The US attack on Syria has absolved Russia of its “moral obligation” to hold back on supplying an advanced air defense system to Syria, the Russian foreign minister said Friday.
His remarks came a day after a former head of Israeli military intelligence said that if Syria obtained the advanced S-300 system, Israeli would probably blow it up.
Sergey Lavrov claimed that the Russians had made their red lines clear to the Americans before the attack by the US, UK and France a week ago.
That attack was launched in response to a suspected gas attack mounted on April 7 on Douma, near Damascus, in which more than 40 people were reported killed. Western powers blame the attack on Syrian President Bashar Assad.
It targeted a scientific research facility near Damascus, a chemical weapons storage facility west of the city of Homs, and a third location near Homs that contained both a command post and a chemical weapons equipment storage facility, the US military said.
Lavrov, who delivered a similar message to the BBC on Tuesday, was quoted Friday by the Russian news agency RIA Novosti as saying that the Russians had undertaken not to supply anti-aircraft missile systems to the Syrians some ten years ago but that moral obligation was no longer valid.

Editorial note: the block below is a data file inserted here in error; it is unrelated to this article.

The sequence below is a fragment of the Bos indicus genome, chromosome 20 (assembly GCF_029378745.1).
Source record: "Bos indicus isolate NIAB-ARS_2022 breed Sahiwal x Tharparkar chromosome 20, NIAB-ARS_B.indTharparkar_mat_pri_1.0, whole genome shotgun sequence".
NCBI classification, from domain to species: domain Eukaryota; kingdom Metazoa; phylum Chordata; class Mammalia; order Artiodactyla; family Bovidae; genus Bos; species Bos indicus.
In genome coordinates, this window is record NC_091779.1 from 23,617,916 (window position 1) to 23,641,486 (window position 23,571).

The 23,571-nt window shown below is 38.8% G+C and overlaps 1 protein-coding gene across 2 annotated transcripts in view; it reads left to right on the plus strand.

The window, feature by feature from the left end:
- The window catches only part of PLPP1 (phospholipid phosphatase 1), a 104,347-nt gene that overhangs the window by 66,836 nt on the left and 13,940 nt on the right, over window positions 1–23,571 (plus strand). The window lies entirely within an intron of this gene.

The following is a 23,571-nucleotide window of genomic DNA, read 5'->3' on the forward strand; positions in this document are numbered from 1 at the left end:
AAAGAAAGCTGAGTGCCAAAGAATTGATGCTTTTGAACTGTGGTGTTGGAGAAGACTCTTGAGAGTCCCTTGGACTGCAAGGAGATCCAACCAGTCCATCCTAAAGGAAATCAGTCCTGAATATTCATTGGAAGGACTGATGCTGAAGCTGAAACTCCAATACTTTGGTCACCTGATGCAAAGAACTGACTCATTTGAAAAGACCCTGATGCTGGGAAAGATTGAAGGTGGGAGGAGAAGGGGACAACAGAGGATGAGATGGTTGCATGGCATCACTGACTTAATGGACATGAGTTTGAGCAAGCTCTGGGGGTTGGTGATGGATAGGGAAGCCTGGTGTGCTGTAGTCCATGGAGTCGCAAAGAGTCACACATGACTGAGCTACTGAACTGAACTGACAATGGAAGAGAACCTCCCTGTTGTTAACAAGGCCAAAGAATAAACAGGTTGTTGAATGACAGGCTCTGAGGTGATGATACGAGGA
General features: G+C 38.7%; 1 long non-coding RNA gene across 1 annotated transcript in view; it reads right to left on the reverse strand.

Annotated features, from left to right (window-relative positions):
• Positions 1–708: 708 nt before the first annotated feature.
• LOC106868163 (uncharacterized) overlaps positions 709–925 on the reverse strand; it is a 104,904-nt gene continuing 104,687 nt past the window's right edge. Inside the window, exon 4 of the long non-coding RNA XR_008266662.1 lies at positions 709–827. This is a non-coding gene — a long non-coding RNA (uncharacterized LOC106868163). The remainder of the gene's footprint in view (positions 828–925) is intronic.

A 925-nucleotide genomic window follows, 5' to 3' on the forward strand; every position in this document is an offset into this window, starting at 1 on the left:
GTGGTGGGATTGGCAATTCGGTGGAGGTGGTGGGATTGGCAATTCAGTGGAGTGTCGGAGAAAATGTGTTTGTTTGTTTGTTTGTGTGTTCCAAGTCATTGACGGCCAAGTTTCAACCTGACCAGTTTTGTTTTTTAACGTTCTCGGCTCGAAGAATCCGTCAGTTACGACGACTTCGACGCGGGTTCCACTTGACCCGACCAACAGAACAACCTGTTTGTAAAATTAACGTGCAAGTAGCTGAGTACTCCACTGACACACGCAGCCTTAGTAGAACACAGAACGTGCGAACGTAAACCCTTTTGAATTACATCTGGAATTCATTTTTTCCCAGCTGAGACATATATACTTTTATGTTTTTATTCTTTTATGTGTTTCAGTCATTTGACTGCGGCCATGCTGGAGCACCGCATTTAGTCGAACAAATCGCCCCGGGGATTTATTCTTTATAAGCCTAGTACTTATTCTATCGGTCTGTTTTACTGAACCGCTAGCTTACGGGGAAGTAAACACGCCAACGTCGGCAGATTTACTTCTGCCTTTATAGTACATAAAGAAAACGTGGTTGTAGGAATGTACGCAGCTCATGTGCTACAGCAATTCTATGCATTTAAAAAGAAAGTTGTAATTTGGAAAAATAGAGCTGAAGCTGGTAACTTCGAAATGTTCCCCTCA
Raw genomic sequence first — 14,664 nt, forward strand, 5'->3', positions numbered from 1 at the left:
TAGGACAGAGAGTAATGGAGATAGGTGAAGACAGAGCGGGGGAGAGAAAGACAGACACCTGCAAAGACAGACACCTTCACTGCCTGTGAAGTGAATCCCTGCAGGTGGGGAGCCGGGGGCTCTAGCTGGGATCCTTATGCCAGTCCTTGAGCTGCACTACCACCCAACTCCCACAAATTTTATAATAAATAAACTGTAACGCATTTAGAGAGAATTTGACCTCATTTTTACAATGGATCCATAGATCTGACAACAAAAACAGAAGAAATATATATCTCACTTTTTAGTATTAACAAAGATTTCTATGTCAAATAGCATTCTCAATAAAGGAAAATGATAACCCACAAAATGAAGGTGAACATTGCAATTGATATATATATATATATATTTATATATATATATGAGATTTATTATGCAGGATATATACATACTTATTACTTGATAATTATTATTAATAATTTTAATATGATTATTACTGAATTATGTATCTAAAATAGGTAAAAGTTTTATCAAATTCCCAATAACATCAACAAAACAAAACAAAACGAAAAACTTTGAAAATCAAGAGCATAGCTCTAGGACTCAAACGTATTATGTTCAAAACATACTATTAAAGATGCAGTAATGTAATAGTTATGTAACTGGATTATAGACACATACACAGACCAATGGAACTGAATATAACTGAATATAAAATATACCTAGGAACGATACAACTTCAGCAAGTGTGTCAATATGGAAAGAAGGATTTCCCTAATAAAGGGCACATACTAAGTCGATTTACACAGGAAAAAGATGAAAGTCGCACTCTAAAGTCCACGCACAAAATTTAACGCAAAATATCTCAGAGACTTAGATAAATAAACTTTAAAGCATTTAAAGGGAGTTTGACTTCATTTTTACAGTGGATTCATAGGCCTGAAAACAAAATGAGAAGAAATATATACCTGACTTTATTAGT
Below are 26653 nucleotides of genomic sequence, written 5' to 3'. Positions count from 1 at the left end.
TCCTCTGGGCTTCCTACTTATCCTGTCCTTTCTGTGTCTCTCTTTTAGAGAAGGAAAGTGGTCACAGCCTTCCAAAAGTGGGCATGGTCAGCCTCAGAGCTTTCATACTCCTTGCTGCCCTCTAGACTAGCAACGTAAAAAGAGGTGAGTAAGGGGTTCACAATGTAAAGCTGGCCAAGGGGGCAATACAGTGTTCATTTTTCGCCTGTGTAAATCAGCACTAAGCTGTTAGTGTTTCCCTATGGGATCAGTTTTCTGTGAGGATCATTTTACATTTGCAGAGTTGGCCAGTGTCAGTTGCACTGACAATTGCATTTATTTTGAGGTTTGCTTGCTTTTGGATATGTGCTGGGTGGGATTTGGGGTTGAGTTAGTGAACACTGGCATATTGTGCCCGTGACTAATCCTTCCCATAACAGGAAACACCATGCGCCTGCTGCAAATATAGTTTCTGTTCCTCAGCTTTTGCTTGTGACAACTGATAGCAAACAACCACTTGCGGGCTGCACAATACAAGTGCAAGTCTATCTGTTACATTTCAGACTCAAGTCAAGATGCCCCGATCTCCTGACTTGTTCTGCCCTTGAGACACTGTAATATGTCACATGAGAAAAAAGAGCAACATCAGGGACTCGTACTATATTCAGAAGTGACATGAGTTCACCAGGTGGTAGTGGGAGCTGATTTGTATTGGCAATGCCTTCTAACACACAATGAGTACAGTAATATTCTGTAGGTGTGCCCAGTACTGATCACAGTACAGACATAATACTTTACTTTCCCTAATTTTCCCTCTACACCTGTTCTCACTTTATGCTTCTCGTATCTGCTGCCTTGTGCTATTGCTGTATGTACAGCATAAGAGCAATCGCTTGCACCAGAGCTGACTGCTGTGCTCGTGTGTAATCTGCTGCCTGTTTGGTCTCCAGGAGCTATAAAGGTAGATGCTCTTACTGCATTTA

On a more conciliatory note, he said he was “convinced” that the US and Russian presidents would not allow a military confrontation between the two countries.
He revealed that US President Donald Trump had last month invited his counterpart Vladimir Putin to visit the US during a telephone call between the two. The invitation was issued before the attack on Syria.
On Thursday, former military intelligence chief Amos Yadlin told the Bloomberg news service that the S-300 system would be deployed at some point, and that, “if I know the air force well, we have already made proper plans to deal with this threat. After you remove the threat, which is basically what will be done, we’re back to square one.”
The Russian-made S-300 system is one of the most advanced of its kind in the world, offering long-range protection against both airplanes and missiles. The system has been supplied by Moscow to Tehran, and deployed by the Russian army in Syria, and Israeli officials have expressed concerns that selling it to Damascus could weaken Israel’s regional air supremacy.
It was in response to Israeli pleas that Putin froze a contract to supply the missiles to Syria, Bloomberg reported, although he said at the time that Moscow would “think how we should act in the future” in the event of a US attack.
Last Monday, Israel allegedly struck the T-4 air base in central Syria where Iran has reportedly been building a fully functional air base of its own and where it has centered its attack drone operations. The base was reportedly protected by surface-to-air missile defense systems.